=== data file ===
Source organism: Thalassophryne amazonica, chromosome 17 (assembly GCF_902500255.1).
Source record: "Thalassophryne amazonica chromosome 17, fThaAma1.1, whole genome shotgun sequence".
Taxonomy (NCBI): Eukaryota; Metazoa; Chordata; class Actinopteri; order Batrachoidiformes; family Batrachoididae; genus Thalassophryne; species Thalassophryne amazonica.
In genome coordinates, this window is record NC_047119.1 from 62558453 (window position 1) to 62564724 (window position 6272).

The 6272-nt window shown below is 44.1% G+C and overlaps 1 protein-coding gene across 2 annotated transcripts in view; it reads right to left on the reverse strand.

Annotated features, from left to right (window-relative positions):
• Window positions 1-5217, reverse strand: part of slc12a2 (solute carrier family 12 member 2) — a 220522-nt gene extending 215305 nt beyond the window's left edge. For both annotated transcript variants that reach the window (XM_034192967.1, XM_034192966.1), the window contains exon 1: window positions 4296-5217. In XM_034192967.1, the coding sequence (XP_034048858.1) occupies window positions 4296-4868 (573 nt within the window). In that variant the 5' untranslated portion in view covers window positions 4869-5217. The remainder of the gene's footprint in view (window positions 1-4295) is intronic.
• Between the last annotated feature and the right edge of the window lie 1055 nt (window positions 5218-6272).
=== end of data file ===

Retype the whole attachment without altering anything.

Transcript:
Source organism: Thalassophryne amazonica, chromosome 17 (assembly GCF_902500255.1).
Source record: "Thalassophryne amazonica chromosome 17, fThaAma1.1, whole genome shotgun sequence".
Taxonomy (NCBI): Eukaryota; Metazoa; Chordata; class Actinopteri; order Batrachoidiformes; family Batrachoididae; genus Thalassophryne; species Thalassophryne amazonica.
In genome coordinates, this window is record NC_047119.1 from 62558453 (window position 1) to 62564724 (window position 6272).

The 6272-nt window shown below is 44.1% G+C and overlaps 1 protein-coding gene across 2 annotated transcripts in view; it reads right to left on the reverse strand.

Annotated features, from left to right (window-relative positions):
• Window positions 1-5217, reverse strand: part of slc12a2 (solute carrier family 12 member 2) — a 220522-nt gene extending 215305 nt beyond the window's left edge. For both annotated transcript variants that reach the window (XM_034192967.1, XM_034192966.1), the window contains exon 1: window positions 4296-5217. In XM_034192967.1, the coding sequence (XP_034048858.1) occupies window positions 4296-4868 (573 nt within the window). In that variant the 5' untranslated portion in view covers window positions 4869-5217. The remainder of the gene's footprint in view (window positions 1-4295) is intronic.
• Between the last annotated feature and the right edge of the window lie 1055 nt (window positions 5218-6272).